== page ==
Officials from San Diego County and Hewlett-Packard (NYSE: HPQ) are investigating what appears to have been a deliberate attempt to breach the county's main public-facing website during the election Tuesday night.
The disturbance did not affect ballot counting or other election processing, according to county officials, but limited public access to voting results during a peak traffic period.
It is not clear whether the attempted breach was aimed at interfering with the election.
The disruption began at about 8:15 p.m., when the county's IT system detected an abnormal surge in online traffic to sdcounty.ca.gov from a single, unknown IP address. The number of hits from that account rapidly jumped to significantly more than 1 million per minute.
The county's firewall recognized it as suspicious activity and closed off outside access to all of the county's websites for security purposes.
The event disrupted public access to the Registrar of Voters' website, sdvote.com, as election results were being posted, and blocked access to all other external county sites until 9:56 p.m. Tuesday. Internally, all sites continued to function, and county employees were still able to provide election information through paper copies.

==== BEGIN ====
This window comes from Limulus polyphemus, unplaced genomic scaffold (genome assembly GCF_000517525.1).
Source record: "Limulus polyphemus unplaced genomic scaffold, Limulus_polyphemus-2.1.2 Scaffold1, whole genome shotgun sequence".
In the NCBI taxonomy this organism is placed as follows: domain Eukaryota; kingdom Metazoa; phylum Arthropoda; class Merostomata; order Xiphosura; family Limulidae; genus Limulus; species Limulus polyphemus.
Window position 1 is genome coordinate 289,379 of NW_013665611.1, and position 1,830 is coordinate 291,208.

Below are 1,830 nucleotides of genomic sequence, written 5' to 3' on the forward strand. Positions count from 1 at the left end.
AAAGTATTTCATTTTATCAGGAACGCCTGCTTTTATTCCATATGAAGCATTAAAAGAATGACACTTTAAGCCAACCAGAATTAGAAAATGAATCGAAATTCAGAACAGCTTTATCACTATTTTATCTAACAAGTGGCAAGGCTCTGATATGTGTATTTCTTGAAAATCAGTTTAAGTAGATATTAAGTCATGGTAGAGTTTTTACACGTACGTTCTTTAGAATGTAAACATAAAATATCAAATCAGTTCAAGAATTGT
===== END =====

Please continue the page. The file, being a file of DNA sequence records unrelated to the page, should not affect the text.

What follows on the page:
Hewlett-Packard, which provides IT services to the county, called the event a "denial-of-service attack," which is when an "attacker attempts to prevent legitimate users from accessing information services," according to the U.S. Department of Homeland Security's Computer Emergency Readiness Team.
Hewlett-Packard officials ruled out any technical, hardware or software failure and determined the county's websites did not crash or fail. The county's internal security system worked properly and blocked any additional threats.